Apple and Samsung’s Complex Relationship in the Supply Chain
Apple is well-known for dictating terms to its suppliers but there’s one company that it has no power over – Samsung. Although Apple prefers diversified sourcing, Samsung remains its go-to supplier for high-end products like the iPhone 14 Pro and rumored OLED iPads.
Suppliers Must Meet Very High Standards
To win Apple’s business, suppliers must meet very high standards. Display maker BOE, for example, had to try many times to break into Apple’s supply chain.
Apple’s Plan to Break Away From Samsung with MicroLEDs
Apple is betting on MicroLED technology to break away from Samsung. The development, however, has proven to be more time-consuming than Apple had envisioned. MicroLEDs are brighter, more efficient, and more durable than OLEDs. Apple has been working on MicroLED screens for a decade and wanted to equip 2017’s iPhone X with a MicroLED screen. Due to high manufacturing costs and potential for defects, however, that didn’t happen. We can expect to see Apple Watch models with in-house MicroLED screens in 2025. The tech is not ready this year, but the company may release a MicroLED Apple Watch next year with panels from LG and Sharp, even though Samsung has expertise in this area.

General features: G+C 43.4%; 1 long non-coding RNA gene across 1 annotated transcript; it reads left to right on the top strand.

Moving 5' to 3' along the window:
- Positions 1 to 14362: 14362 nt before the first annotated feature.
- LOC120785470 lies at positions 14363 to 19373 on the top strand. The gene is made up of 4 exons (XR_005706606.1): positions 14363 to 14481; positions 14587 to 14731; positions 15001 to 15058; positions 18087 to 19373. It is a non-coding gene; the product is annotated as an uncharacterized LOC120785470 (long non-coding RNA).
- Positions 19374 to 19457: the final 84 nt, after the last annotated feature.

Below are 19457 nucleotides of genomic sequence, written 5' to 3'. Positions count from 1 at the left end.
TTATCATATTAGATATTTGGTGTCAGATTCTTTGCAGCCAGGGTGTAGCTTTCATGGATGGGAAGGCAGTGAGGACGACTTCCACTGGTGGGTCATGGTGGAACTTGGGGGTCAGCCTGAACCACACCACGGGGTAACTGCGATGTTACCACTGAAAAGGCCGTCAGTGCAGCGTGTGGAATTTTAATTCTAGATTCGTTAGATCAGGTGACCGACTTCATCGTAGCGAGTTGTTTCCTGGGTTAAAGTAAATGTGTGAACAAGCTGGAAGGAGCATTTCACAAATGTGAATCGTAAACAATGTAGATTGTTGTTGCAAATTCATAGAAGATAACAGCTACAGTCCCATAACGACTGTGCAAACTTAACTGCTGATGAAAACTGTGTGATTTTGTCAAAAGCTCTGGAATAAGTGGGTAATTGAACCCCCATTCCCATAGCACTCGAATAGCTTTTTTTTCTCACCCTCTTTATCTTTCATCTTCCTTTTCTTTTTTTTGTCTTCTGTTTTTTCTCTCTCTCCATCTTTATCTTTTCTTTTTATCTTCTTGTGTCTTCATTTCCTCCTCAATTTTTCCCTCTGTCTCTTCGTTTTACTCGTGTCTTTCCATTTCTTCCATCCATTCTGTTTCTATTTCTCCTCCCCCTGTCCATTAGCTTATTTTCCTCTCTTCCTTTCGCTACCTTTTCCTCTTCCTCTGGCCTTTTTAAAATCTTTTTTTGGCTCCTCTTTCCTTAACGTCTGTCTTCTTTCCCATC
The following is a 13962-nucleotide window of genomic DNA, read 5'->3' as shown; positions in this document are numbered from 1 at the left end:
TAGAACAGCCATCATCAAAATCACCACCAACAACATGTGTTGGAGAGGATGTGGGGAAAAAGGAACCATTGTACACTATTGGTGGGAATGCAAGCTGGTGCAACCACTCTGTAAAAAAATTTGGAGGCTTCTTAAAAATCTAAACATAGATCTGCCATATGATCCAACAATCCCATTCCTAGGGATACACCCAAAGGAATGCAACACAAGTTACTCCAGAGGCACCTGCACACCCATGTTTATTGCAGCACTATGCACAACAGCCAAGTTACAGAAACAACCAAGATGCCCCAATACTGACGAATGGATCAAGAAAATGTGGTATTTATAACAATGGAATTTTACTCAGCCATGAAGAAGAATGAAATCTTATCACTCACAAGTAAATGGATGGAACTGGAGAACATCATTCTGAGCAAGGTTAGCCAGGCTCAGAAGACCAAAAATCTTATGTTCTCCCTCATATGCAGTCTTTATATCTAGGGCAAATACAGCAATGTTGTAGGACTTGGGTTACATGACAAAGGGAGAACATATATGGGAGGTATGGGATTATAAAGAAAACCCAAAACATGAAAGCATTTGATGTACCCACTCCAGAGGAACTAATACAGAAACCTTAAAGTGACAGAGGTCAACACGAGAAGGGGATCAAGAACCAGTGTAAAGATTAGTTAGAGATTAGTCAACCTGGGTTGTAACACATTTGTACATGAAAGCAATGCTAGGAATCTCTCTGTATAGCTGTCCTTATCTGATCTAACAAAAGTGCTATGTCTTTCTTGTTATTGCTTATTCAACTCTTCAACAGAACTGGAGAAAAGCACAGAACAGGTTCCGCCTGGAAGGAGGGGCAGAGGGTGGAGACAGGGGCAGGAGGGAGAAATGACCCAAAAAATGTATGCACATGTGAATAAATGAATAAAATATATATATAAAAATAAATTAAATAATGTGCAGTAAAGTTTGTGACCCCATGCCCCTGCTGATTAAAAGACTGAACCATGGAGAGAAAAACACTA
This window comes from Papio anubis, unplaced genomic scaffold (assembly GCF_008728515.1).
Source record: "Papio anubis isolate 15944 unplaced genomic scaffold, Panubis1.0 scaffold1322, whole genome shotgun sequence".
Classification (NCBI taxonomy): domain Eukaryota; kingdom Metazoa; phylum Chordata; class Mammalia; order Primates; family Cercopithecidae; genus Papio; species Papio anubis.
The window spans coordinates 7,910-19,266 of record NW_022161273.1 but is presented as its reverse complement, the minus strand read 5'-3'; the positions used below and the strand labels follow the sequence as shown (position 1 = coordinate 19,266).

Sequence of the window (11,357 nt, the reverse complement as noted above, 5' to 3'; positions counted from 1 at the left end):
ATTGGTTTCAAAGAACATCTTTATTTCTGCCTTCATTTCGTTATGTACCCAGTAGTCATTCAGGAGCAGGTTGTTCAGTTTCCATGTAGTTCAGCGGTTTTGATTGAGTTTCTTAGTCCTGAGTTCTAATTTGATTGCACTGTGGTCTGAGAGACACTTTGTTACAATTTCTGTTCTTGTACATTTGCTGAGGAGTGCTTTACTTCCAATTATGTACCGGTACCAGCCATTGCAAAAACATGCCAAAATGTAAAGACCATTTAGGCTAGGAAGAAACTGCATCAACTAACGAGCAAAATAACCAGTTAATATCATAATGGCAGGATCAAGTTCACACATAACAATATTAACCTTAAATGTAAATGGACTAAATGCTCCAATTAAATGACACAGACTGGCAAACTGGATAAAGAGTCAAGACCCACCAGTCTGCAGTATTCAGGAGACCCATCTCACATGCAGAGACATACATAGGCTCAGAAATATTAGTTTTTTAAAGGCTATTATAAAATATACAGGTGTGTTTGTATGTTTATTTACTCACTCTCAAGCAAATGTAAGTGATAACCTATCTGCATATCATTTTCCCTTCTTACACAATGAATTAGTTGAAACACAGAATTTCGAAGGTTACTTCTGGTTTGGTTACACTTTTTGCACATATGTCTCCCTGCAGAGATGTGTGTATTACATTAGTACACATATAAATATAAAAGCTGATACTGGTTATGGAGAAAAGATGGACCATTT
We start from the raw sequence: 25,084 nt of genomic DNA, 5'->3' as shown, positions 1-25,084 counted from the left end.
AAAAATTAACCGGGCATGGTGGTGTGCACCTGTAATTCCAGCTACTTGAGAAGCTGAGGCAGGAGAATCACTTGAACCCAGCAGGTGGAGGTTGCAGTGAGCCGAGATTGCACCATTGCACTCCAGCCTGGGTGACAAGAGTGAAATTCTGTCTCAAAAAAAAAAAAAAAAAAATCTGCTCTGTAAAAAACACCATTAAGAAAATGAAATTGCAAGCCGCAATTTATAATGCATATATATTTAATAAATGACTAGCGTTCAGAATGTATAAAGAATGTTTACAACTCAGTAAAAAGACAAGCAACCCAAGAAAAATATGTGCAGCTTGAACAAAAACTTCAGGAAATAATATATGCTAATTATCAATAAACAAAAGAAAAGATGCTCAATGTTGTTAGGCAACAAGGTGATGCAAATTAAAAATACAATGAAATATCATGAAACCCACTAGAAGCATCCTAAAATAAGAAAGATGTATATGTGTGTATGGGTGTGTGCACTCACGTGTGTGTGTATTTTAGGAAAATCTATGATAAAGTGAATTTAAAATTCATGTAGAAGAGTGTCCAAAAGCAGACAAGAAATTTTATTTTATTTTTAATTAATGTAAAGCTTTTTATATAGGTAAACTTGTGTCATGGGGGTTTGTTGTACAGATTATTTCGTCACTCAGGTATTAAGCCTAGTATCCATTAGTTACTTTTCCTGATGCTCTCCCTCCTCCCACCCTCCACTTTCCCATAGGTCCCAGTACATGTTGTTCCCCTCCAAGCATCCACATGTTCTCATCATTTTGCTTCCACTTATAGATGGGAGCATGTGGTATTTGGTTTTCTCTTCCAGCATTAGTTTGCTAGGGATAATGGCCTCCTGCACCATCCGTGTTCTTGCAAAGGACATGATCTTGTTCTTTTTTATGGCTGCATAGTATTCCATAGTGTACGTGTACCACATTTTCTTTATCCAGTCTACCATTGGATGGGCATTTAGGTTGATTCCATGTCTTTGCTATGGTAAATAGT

Future Products Likely to Cut Samsung Out of the Equation
Some of Apple’s future products, such as the foldable iPad and mixed-reality headset, will likely only use components from LG, BOE, and Sony, cutting Samsung out of the equation.
The Complex Dynamics Between Apple and Samsung
The dynamics between Apple and Samsung are complex. Although Apple is used to dictating terms to suppliers, Samsung is ahead of other display manufacturers and isn’t as eager to please Apple as other suppliers. According to a report by The Information (via MacRumors), Apple often has to settle for things other manufacturers wouldn’t be able to get away with, such as secrecy, quality issues, defects, and not providing visibility into the manufacturing process.
Samsung’s Trust Issues with Apple
Samsung seems to have trust issues with Apple, which is why it doesn’t let the company engineers and security officials into its facilities. Samsung often ignores questions about its technology as well. In one recent incident, Samsung refused to clean the iPhone 14 Pro’s screen, which had traces of debris and residue. Another incident is when Apple engineers went to South Korea in 2017 to meet with Samsung employees, but they weren’t allowed inside the premises and had to stay in a hotel.
Apple and Samsung’s relationship in the supply chain is complex, with both parties trying to balance their interests against each other. While Apple may be trying to break away from Samsung, Samsung remains a key supplier for Apple’s high-end products.